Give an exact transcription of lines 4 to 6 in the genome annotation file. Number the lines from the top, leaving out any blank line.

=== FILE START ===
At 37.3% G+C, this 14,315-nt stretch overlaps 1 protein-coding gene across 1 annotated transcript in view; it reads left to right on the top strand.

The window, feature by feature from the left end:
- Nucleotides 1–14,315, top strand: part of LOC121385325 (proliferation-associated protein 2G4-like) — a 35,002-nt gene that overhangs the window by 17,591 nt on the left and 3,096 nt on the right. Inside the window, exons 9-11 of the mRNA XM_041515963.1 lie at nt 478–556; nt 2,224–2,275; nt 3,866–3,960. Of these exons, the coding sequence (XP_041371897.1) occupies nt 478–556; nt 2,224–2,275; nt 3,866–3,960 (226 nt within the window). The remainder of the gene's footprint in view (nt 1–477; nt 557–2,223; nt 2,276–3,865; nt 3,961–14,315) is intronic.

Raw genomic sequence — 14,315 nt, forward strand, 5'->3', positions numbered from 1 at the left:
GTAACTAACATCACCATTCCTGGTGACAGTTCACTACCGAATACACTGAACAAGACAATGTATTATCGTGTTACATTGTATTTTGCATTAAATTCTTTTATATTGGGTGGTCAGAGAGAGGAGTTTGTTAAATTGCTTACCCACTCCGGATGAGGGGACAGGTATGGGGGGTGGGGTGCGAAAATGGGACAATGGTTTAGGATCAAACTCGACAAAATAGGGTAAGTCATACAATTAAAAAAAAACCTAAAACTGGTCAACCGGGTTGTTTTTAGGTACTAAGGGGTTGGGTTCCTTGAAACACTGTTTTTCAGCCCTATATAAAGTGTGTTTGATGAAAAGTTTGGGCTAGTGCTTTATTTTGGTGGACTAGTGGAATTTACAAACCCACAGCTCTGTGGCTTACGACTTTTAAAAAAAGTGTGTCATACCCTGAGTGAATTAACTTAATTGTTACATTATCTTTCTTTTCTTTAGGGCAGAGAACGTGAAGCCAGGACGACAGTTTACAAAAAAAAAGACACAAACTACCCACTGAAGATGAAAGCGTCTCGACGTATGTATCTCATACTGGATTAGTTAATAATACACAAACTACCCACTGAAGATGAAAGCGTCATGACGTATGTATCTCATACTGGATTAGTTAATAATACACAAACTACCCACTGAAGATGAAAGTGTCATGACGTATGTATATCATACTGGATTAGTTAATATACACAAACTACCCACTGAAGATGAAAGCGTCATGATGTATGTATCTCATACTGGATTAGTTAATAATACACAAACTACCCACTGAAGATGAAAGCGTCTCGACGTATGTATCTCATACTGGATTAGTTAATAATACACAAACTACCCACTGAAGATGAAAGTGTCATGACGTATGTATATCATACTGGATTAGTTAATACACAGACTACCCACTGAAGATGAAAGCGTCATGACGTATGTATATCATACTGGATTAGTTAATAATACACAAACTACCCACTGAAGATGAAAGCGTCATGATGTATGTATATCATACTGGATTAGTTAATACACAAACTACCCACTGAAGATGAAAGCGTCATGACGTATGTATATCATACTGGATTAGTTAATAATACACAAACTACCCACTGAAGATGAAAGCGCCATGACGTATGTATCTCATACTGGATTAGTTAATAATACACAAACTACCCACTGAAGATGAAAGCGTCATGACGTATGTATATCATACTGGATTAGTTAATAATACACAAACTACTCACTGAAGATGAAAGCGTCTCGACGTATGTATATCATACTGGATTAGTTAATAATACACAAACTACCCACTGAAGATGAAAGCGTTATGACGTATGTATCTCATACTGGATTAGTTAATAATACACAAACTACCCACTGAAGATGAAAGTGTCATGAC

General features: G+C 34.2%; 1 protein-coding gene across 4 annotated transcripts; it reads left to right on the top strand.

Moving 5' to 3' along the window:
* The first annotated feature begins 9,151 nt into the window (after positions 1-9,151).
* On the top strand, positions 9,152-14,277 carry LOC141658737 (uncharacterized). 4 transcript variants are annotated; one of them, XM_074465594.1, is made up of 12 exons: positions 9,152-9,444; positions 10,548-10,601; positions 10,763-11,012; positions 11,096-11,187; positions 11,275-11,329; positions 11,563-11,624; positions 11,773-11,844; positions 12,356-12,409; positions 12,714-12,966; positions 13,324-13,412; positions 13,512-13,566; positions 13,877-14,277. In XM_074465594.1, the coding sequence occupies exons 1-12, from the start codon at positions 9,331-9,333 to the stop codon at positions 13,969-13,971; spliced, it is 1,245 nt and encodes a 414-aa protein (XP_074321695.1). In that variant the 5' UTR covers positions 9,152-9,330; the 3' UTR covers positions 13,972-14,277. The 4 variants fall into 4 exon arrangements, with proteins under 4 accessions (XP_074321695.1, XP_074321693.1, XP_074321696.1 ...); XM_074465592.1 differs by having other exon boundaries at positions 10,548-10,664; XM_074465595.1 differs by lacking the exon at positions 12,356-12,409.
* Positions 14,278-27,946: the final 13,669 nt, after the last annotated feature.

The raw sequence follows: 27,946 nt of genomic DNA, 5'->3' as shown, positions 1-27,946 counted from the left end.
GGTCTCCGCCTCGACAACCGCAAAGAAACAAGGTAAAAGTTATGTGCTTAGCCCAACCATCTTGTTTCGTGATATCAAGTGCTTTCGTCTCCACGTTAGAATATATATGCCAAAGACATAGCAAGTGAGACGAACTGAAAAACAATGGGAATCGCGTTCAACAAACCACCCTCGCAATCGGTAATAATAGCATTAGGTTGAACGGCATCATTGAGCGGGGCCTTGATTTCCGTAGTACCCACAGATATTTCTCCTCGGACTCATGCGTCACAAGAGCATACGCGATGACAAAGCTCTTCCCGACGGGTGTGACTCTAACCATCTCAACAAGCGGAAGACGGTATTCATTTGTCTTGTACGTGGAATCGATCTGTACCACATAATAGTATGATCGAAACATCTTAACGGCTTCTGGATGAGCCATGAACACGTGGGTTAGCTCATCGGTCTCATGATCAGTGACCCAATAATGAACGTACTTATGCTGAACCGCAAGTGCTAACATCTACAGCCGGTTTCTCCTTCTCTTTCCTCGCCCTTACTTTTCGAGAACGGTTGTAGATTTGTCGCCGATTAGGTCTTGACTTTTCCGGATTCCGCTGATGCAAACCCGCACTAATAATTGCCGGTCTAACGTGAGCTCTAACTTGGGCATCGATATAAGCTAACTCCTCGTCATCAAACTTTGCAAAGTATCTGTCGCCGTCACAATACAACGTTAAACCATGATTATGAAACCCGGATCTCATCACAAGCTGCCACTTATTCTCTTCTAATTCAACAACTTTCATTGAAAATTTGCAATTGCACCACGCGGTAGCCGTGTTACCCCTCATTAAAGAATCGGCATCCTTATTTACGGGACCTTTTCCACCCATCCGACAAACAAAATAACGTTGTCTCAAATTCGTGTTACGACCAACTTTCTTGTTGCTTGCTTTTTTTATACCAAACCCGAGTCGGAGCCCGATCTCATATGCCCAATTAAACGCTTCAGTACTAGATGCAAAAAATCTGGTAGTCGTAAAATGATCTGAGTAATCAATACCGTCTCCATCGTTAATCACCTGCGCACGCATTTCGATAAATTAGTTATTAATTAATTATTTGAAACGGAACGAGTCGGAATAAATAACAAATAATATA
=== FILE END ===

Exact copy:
Raw genomic sequence — 14,315 nt, forward strand, 5'->3', positions numbered from 1 at the left:
GTAACTAACATCACCATTCCTGGTGACAGTTCACTACCGAATACACTGAACAAGACAATGTATTATCGTGTTACATTGTATTTTGCATTAAATTCTTTTATATTGGGTGGTCAGAGAGAGGAGTTTGTTAAATTGCTTACCCACTCCGGATGAGGGGACAGGTATGGGGGGTGGGGTGCGAAAATGGGACAATGGTTTAGGATCAAACTCGACAAAATAGGGTAAGTCATACAATTAAAAAAAAACCTAAAACTGGTCAACCGGGTTGTTTTTAGGTACTAAGGGGTTGGGTTCCTTGAAACACTGTTTTTCAGCCCTATATAAAGTGTGTTTGATGAAAAGTTTGGGCTAGTGCTTTATTTTGGTGGACTAGTGGAATTTACAAACCCACAGCTCTGTGGCTTACGACTTTTAAAAAAAGTGTGTCATACCCTGAGTGAATTAACTTAATTGTTACATTATCTTTCTTTTCTTTAGGGCAGAGAACGTGAAGCCAGGACGACAGTTTACAAAAAAAAAGACACAAACTACCCACTGAAGATGAAAGCGTCTCGACGTATGTATCTCATACTGGATTAGTTAATAATACACAAACTACCCACTGAAGATGAAAGCGTCATGACGTATGTATCTCATACTGGATTAGTTAATAATACACAAACTACCCACTGAAGATGAAAGTGTCATGACGTATGTATATCATACTGGATTAGTTAATATACACAAACTACCCACTGAAGATGAAAGCGTCATGATGTATGTATCTCATACTGGATTAGTTAATAATACACAAACTACCCACTGAAGATGAAAGCGTCTCGACGTATGTATCTCATACTGGATTAGTTAATAATACACAAACTACCCACTGAAGATGAAAGTGTCATGACGTATGTATATCATACTGGATTAGTTAATACACAGACTACCCACTGAAGATGAAAGCGTCATGACGTATGTATATCATACTGGATTAGTTAATAATACACAAACTACCCACTGAAGATGAAAGCGTCATGATGTATGTATATCATACTGGATTAGTTAATACACAAACTACCCACTGAAGATGAAAGCGTCATGACGTATGTATATCATACTGGATTAGTTAATAATACACAAACTACCCACTGAAGATGAAAGCGCCATGACGTATGTATCTCATACTGGATTAGTTAATAATACACAAACTACCCACTGAAGATGAAAGCGTCATGACGTATGTATATCATACTGGATTAGTTAATAATACACAAACTACTCACTGAAGATGAAAGCGTCTCGACGTATGTATATCATACTGGATTAGTTAATAATACACAAACTACCCACTGAAGATGAAAGCGTTATGACGTATGTATCTCATACTGGATTAGTTAATAATACACAAACTACCCACTGAAGATGAAAGTGTCATGAC

General features: G+C 34.2%; 1 protein-coding gene across 4 annotated transcripts; it reads left to right on the top strand.